Monson’s political inexperience is a problem compounded by the fact that he does not speak fluent Russian. This has not escaped the attention of his critics, which include former Bellator champion Alexander Shlemenko. In a recent interview, Shlemenko characterized Monson’s election as an embarrassing farce, calling the fighter a “monkey who can’t speak Russian.” To Shlemenko’s credit, it’s hard to look at Monson—a man who can’t speak Russian, just became a citizen in 2018, and performs absurd anti-U.S. propaganda skits on his state-sponsored television show, Monson TV—and not catch the whiff of a political sideshow.
Monson being welcomed into Russia’s political scene was most likely due to the country’s political parties being unable to resist the allure of trumpeting a former American citizen’s transformation into a loyal servant of Russia. Their plan may have been for Monson to be nothing more than a mascot, but that doesn’t necessarily mean that Monson will play along.
Recently, Monson traveled to Balashikha, a suburb of Moscow, to speak to citizens who say that they were swindled by a housing developer who stole their investment and left them to pay mortgages on apartments that will never be built. According to Radio Free Europe, Monson addressed a crowd outside of an abandoned estate in Balashikha, promising through a translator that he’d take their concerns to the governor of Moscow and the banks collecting their mortgage payments. That appearance seems to have raised the ire of the mayor in his home province. From Radio Free Europe:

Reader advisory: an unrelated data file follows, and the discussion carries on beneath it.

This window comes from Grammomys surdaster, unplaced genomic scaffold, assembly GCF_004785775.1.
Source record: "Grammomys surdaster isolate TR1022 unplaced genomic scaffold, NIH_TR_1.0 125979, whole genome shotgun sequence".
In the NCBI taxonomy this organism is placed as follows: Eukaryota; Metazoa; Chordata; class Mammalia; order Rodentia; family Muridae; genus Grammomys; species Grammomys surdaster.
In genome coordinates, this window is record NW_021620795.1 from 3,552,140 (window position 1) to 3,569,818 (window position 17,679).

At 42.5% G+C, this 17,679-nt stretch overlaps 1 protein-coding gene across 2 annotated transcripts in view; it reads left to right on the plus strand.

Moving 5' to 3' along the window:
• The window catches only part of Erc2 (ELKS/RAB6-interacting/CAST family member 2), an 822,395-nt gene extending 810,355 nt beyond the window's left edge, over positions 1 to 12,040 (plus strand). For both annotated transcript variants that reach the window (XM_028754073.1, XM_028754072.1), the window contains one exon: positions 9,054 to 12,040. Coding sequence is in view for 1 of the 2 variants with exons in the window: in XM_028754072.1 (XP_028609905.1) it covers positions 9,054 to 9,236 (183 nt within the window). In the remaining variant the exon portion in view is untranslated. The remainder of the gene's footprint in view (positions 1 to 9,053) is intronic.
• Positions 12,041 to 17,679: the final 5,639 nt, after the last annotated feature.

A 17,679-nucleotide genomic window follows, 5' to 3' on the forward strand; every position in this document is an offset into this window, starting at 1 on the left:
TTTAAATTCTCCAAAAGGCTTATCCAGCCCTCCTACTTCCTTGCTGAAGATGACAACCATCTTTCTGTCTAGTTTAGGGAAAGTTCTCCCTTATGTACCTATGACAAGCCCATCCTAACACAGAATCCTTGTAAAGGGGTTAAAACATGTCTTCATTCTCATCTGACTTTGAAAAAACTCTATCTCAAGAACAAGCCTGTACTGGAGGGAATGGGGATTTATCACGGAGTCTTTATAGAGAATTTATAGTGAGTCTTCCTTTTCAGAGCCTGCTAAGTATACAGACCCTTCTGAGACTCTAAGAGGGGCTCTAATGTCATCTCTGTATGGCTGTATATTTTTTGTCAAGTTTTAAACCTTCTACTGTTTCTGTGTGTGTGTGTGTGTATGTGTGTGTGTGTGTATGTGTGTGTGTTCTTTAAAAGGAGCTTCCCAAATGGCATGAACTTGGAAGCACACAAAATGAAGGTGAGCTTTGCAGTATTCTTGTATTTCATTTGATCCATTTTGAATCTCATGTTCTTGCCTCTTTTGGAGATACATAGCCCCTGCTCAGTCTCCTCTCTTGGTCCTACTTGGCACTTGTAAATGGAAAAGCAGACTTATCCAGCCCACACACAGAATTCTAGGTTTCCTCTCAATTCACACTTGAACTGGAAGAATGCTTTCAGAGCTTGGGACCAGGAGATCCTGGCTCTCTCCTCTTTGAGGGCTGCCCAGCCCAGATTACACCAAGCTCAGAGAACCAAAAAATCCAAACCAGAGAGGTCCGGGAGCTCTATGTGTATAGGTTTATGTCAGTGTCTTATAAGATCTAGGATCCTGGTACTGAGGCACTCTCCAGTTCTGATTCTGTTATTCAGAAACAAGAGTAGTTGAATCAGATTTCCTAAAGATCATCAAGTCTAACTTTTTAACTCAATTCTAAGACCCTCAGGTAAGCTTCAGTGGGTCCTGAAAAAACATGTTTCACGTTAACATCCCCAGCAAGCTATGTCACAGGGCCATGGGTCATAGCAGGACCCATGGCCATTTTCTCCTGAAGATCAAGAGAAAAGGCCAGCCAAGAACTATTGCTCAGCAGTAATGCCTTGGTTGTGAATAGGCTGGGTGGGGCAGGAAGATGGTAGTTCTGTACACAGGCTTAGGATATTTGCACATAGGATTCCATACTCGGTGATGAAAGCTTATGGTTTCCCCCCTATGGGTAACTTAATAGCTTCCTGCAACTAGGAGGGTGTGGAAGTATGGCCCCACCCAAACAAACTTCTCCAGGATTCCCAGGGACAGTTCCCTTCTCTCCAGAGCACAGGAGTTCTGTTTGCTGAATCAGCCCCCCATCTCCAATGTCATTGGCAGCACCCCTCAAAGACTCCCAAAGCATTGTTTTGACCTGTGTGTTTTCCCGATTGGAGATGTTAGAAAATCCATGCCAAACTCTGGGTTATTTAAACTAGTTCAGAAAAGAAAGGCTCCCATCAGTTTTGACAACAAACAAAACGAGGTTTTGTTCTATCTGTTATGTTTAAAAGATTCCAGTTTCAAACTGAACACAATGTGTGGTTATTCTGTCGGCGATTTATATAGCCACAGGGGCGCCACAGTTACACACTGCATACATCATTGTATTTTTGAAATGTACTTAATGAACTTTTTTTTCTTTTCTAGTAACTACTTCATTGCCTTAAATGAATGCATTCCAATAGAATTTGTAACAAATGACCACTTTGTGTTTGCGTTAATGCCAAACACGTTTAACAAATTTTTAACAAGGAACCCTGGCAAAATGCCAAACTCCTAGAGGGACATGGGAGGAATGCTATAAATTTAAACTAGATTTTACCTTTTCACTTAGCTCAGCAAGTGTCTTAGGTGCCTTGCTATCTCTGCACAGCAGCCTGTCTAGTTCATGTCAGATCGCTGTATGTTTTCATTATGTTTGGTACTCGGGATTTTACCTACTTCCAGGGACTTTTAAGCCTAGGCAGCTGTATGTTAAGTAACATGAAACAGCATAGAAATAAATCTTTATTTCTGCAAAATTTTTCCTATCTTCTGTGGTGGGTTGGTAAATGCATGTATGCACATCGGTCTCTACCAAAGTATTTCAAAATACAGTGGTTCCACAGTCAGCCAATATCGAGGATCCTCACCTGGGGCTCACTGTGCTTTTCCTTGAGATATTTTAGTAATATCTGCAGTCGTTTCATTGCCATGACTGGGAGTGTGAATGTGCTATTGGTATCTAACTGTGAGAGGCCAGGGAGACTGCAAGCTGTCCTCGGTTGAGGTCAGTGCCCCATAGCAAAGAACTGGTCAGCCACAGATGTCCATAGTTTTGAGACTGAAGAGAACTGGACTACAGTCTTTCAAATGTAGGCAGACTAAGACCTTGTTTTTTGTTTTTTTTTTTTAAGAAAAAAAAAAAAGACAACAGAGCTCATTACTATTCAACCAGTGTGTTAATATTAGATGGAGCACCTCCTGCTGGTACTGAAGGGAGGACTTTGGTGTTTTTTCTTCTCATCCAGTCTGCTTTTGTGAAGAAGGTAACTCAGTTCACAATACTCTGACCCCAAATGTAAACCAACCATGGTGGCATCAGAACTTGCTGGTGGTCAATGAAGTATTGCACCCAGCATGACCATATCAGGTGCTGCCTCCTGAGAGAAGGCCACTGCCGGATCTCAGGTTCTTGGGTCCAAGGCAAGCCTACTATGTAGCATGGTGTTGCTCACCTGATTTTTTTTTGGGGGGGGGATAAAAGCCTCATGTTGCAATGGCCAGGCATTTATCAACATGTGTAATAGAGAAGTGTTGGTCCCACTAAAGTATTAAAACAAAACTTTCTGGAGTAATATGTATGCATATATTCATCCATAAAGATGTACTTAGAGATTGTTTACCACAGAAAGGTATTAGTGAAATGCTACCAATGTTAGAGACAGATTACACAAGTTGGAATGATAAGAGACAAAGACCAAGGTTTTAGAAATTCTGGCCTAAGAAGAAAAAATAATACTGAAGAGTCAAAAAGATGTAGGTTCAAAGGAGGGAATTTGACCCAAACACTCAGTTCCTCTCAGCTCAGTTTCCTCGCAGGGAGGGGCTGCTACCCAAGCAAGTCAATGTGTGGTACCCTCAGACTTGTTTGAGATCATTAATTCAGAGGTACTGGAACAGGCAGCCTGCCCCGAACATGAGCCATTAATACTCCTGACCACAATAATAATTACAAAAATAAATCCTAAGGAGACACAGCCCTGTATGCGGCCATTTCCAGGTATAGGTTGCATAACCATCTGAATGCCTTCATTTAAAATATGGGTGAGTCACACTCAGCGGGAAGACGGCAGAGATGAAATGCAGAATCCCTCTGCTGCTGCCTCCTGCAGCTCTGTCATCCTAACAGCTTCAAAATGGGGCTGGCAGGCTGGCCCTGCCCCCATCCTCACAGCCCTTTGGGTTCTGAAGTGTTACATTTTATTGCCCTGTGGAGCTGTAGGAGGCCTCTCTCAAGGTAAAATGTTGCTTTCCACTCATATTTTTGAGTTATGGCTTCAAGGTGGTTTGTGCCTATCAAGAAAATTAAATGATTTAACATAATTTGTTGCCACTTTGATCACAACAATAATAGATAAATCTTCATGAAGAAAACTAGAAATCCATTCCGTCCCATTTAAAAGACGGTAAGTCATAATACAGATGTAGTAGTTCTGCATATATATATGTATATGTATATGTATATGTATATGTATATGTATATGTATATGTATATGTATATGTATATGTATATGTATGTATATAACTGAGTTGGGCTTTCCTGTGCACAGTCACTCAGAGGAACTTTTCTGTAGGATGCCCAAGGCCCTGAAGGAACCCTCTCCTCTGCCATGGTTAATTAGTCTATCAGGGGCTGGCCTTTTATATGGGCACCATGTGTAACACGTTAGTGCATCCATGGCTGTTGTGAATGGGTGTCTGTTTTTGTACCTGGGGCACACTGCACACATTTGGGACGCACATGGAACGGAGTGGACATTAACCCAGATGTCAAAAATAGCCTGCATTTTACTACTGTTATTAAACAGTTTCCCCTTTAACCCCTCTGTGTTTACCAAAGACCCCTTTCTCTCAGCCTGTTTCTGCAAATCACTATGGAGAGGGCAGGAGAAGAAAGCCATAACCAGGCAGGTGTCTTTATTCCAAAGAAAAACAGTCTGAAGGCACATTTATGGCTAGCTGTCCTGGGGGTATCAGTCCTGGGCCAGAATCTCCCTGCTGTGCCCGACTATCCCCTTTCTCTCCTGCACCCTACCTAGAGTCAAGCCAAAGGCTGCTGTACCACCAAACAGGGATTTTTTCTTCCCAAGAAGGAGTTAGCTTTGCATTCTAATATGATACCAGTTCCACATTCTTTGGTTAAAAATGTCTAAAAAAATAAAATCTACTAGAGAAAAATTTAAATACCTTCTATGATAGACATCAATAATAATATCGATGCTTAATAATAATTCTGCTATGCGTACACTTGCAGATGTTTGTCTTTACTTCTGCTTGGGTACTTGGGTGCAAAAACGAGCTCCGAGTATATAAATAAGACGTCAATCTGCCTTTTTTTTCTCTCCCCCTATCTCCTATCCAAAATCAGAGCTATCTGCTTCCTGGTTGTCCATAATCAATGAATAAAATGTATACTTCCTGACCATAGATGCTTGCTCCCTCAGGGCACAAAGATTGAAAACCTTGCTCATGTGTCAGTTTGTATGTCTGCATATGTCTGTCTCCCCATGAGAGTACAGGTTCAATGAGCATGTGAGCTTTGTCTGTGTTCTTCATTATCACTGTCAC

But before he had even departed, Monson later told RFE/RL, his Russian wife Zhenya had received an angry phone call from the Krasnogorsk mayor’s office. Monson should stick to his patch, he says she was told. He adds that he was summoned for a meeting with the mayor, but shrugged off the controversy.
“If they were doing their job as government officials,” he wrote in a text message. “Then this wouldn’t be an issue.”
Monson isn’t the first aging American who has used what fame he has to achieve an elevated status in Russia, but maybe there is more behind his acceptance of Russian citizenship than Roy Jones Jr.’s or Steven Seagal’s. Monson really does seem to have a respect and affinity for the Russian people, and he now permanently resides in Krasnogorsk with his wife. Vladimir Putin has made a point of collecting famous American playthings, but if Monson continues to be willing to stand up to powerful people on behalf of the citizens who elected him, he doesn’t have to be the next one in Putin’s collection.